A drug approved for treating resistant versions of two types of lymphoma knocked down the disease in all 26 patients evaluated in a phase I clinical trial of front line use combined with chemotherapy.
Michelle Fanale, M.D., assistant professor in MD Anderson's Department of Lymphoma and Myeloma presented results of the trial at the 54th American Society of Hematology Annual Meeting and Exposition in Atlanta.
The trial provides evidence that the drug brentuximab vedotin (ADCETRIS, developed by Seattle Genetics, Inc.) potentially could be brought forward to front line treatment and could be used to treat additional types of non-Hodgkin lymphoma.
A combination of brentuximab vedotin with a chemotherapy combination called CHP produced complete remissions in 23 of the 26 patients, who had either systemic anaplastic large cell lymphoma (19 patients) or a CD30-positive mature T cell or natural killer cell lymphoma (seven patients). The other three had partial remissions.
All seven of the mature T cell or natural killer cell lymphoma patients had a complete remission.
Brentuximab targets the CD30 surface protein, which is heavily expressed on Hodgkin lymphoma and in ALCL but rarely found on normal cells. The drug consists of an antibody that connects to CD30 and a potent chemotherapy drug that blocks cell division after it's taken into the lymphoma cell.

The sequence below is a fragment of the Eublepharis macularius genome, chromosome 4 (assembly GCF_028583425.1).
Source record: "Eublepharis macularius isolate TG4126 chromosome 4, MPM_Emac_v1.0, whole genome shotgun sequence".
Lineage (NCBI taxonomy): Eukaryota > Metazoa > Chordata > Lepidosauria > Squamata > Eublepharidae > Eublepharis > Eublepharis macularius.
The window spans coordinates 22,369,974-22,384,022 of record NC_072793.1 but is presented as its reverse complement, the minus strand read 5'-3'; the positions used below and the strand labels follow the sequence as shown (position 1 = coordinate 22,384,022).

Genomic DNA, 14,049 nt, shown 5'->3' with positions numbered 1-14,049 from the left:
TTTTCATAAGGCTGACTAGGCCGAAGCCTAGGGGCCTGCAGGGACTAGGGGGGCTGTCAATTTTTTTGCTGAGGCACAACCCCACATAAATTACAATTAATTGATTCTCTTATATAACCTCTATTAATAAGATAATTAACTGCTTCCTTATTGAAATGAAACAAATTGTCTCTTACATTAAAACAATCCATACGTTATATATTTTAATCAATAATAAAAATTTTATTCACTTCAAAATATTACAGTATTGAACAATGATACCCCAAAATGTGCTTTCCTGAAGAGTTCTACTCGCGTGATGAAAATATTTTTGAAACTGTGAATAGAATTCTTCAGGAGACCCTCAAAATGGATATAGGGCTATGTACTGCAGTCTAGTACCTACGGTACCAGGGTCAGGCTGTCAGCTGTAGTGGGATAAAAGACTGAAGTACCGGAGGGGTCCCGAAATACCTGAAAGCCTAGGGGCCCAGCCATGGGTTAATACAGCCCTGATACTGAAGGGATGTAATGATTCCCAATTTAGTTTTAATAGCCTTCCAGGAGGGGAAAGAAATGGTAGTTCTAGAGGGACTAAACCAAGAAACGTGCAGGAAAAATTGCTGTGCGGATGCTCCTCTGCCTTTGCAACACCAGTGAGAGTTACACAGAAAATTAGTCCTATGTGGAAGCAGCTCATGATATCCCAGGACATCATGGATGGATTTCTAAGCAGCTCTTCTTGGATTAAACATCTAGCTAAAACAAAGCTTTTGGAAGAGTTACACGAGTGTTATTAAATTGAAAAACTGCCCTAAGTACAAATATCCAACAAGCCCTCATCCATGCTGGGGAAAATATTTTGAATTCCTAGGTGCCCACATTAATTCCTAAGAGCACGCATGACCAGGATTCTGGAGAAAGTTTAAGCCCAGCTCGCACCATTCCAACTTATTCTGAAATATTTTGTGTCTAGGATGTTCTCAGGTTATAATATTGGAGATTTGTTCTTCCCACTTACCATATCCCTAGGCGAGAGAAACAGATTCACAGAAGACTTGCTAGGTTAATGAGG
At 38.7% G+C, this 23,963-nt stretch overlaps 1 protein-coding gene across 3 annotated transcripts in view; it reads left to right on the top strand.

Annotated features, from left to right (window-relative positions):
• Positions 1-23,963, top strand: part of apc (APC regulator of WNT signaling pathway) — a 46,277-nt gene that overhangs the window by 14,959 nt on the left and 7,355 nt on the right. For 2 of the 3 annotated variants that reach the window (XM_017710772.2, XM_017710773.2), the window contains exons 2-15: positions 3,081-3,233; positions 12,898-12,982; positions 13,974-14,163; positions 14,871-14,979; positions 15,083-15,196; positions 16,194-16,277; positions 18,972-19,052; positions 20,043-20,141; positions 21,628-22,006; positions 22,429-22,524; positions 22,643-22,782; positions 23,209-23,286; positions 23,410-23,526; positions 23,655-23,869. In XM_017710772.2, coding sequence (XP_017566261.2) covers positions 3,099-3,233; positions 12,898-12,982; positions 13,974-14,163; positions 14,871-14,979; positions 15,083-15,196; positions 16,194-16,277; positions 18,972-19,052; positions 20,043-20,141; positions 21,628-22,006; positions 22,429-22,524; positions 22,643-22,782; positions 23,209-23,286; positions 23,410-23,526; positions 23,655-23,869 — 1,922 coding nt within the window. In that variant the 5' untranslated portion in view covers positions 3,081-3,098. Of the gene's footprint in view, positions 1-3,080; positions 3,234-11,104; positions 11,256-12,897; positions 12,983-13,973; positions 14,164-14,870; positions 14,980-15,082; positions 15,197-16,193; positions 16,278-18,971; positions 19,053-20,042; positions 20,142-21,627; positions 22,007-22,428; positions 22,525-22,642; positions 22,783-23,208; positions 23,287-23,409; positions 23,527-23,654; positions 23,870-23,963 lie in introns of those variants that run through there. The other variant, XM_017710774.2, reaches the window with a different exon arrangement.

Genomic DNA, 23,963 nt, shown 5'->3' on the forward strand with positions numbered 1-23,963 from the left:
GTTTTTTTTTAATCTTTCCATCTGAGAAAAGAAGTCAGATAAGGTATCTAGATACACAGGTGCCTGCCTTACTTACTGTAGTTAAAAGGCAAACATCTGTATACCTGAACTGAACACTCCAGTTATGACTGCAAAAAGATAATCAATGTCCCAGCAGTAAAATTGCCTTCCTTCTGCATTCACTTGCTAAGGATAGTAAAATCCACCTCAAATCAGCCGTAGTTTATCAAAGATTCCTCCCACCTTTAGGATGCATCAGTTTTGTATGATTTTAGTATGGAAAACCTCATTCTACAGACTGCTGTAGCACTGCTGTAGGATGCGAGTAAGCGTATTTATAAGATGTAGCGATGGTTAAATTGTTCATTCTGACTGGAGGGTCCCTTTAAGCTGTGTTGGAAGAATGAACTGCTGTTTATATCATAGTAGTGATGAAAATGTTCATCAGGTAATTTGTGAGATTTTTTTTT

On this trial, the drug was combined with CHP, which includes cyclophosphamide, doxorubicin and prednisone.
A phase 3 trial is planned for next year that will compare the brentuximab vedotin/CHP combination to another chemo combination known as CHOP, which is CHP plus vincristine, for front line treatment of mature T cell lymphomas.
Fanale led the clinical trial of brentuximab vedotin that resulted in its approval by the U.S. Food and Drug Administration for resistant Hodgkin lymphoma or ALCL. It was the first new drug for Hodgkin lymphoma in 30 years.
Manageable side effects that occurred in greater than 30% of cases included nausea, peripheral neuropathy, diarrhea, fatigue, hair loss, constipation, shortness of breath, and fever with reduced levels of white blood cells.
Ibrutinib is safe and active against relapsed follicular lymphoma
A drug that attacks a protein involved in B cell malignancies gained a great deal of attention at ASH for its ability to attack chronic lymphocytic leukemia in phase 2 trials alone and in combination with rituximab (Rituxan) .
Tomorrow, Michael Wang, M.D., associate professor in MD Anderson's Department of Lymphoma and Myeloma, presents phase 2 results that show "unprecedented impact" by the drug in mantle cell lymphoma.
Sunday, Nathan Fowler, M.D., an assistant professor in lymphoma and myeloma, presented phase 1 results that showed the drug is tolerated and active against relapsed follicular lymphoma.
Eleven of 16 patients in the trial could be evaluated for the drug's efficacy. Of those, six had their disease respond to the drug -- three complete remissions and three partial remissions. Duration of response was 12.3 months and median progression-free survival was 13.4 months.
Two patients were still responding to ibrutinib at 25 and 29 months.
No dose-limiting side effects were observed in those in those receiving the highest dose, so a maximum tolerated dose was not reached.
Common side effects included diarrhea, fatigue, nausea, cough, muscle pain. Grade 3 adverse events included anemia, anxiety, hypersensitivity, reduced potassium levels, pneumonia and low white blood cell levels.
Bruton's tyrosine kinase is a mediator of B cell receptor signaling, which is essential for normal B cell development and overactive in cancerous B cells. Ibrutinib inhibits Bruton's , causing cell death and decreasing cellular migration and adhesion in malignant B-cells.
Ibrutinib was developed by Pharmacyclics, Inc.